## Coding Tips

### Handling Negative Numbers

In some programming language, when modulo operation is performed on negative numbers the result is also negative. For example in C++ we will get $-5 \: \% \: 4 = -1$. But we need to convert this into legal value. We can convert the result into legal value by adding $M$.

Therefore, in C++ it is better to keep a check for negative number when doing modulo operation.
res = a % m;
if ( res < 0 ) res += m;


### Modulo Operation is Expensive

Modulo Operation is as expensive as division operator. It takes more time to perform division and modulo operations than to perform addition and subtraction. So it is better to avoid using modulo operation where possible.

One possible situation is when we are adding lots of values. Let's say that we have two variables $a$ and $b$ both between $0$ to $m-1$. Then we can write:
res = a + b;
if ( res >= m ) res -= m;

This technique will not work when we are multiplying two values.

## Problem

Given an integer $N$, find the Sum of Number of Divisors from $1\: to \: N$. That is, find $\sum_{i=1}^{N}NOD(i)$.

For example, find the Sum of Number of Divisors, $SNOD()$, when $N=5$. $SNOD(5)= NOD(1) + NOD(2) + NOD(3) + NOD(4) + NOD(5) = 1 + 2 + 2 + 3 + 2 = 10$.

## Divisor Summatory Function

"In number theory, the divisor summatory function is a function that is a sum over the divisor function." - Wiki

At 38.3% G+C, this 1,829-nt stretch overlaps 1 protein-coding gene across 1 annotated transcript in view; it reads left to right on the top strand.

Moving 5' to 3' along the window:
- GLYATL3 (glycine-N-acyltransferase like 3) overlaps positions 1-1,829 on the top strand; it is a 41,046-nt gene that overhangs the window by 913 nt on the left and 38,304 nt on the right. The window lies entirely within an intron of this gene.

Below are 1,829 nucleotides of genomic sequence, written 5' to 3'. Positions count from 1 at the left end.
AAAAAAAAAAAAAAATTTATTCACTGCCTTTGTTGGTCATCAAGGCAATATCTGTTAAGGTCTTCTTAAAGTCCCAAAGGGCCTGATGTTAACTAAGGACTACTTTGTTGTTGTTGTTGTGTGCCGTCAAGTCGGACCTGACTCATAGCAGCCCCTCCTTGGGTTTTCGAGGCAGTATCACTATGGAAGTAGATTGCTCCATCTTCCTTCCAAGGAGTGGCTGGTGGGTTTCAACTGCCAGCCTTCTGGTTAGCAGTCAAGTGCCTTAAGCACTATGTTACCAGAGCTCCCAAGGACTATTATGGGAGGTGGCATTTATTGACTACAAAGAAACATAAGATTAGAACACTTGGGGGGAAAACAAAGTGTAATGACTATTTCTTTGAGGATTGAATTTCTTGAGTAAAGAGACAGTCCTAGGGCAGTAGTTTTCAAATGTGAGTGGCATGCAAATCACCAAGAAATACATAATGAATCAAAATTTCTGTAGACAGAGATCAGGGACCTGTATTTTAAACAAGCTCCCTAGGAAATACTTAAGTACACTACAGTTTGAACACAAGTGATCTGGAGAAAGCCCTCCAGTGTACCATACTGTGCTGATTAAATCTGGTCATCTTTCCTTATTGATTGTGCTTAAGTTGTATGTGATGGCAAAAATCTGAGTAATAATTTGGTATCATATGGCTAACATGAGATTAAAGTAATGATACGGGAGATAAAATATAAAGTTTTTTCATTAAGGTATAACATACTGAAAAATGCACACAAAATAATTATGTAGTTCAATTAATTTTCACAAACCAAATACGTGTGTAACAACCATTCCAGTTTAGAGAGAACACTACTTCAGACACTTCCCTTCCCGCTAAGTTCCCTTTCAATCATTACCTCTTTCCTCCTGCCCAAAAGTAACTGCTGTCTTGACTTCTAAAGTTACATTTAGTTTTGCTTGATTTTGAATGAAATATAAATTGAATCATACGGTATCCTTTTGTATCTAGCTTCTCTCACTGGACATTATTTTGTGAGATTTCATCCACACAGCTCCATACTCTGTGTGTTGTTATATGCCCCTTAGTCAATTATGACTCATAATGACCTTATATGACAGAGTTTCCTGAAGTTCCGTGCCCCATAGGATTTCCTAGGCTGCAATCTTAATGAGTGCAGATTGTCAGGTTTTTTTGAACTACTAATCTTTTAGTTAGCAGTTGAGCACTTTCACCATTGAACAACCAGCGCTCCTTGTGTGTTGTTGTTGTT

Divisor Summatory Function is defined as $D()$ in Wiki, but we will use $SNOD()$ in this article. Divisor Summatory Function finds Sum of Number of Divisors from $1\: to \: N$.

## Brute Force Solution - $O(N^2)$ Approach

A simple solution is to run two nested loop which counts all divisors from $1 \: to \: N$. It is simple but inefficient.
int SNOD( int n ) {
int res = 0;
for ( int i = 1; i <= n; i++ ) { //For each number from 1 - N
for ( int j = 1; j <= i; j++ ) { //Find possible divisors of "i"
if ( i % j == 0 ) res++;
}
}
return res;
}


## Using $NOD()$ - $O( N \times \frac{\sqrt{N}}{ln(\sqrt{N})} )$ Approach

We can use the code for $NOD()$ to get the number of divisors for each integer from $1$ to $N$ instead of using a $O(N)$ loop. This will make it faster than the above solution.
int SNOD( int n ) {
int res = 0;
for ( int i = 1; i <= n; i++ ) {
res += NOD(i);
}
return res;
}

Since $NOD()$ has same complexity as $factorize()$, the complexity for this code is $O( N \times \frac{\sqrt{N}}{ln(\sqrt{N})} )$.

## Using Divisor List - $O(N)$ Approach

Suppose we are trying to find $SNOD(10)$. Let us write down the divisors for each integer between $1$ and $10$.

$NOD(1) = 1, \: \{1\}$
$NOD(2) = 2, \: \{1 , 2\}$
$NOD(3) = 2, \: \{1 , 3\}$
$NOD(4) = 3, \: \{1, 2, 4\}$
$NOD(5) = 2, \: \{1, 5\}$
$NOD(6) = 4, \: \{1, 2, 3, 6\}$
$NOD(7) = 2, \: \{1, 7\}$
$NOD(8) = 4, \: \{1, 2, 4, 8\}$
$NOD(9) = 3, \: \{1, 3, 9\}$
$NOD(10) = 4, \: \{1, 2, 5, 10\}$

So $SNOD(10) = 1 + 2 + 2 + 3 + 2 + 4 + 2 + 4 + 3 + 4 = 27$.

Now, look at the divisor list for each of integer between $1$ and $N$. Each divisor in the divisor lists contributes $1$ to the result. There are $27$ divisors in total.

How many times do we find $1$ in the divisor lists? It will appear once for every integer it can divide from $1$ to $N$. $1$ can divide $\frac{N}{1}$ numbers. So it appears $\frac{10}{1} = 10$ times.

Repeat for $2 \: to \: N$. How many times do we find $2$? $2$ can divide $\frac{10}{2} = 5$ numbers, namely $\{2,4,6,8,10\}$. So it will appear $5$ times.

By repeating this from $1$ to $N$ we can find $SNOD(N)$.
int SNOD( int n ) {
int res = 0;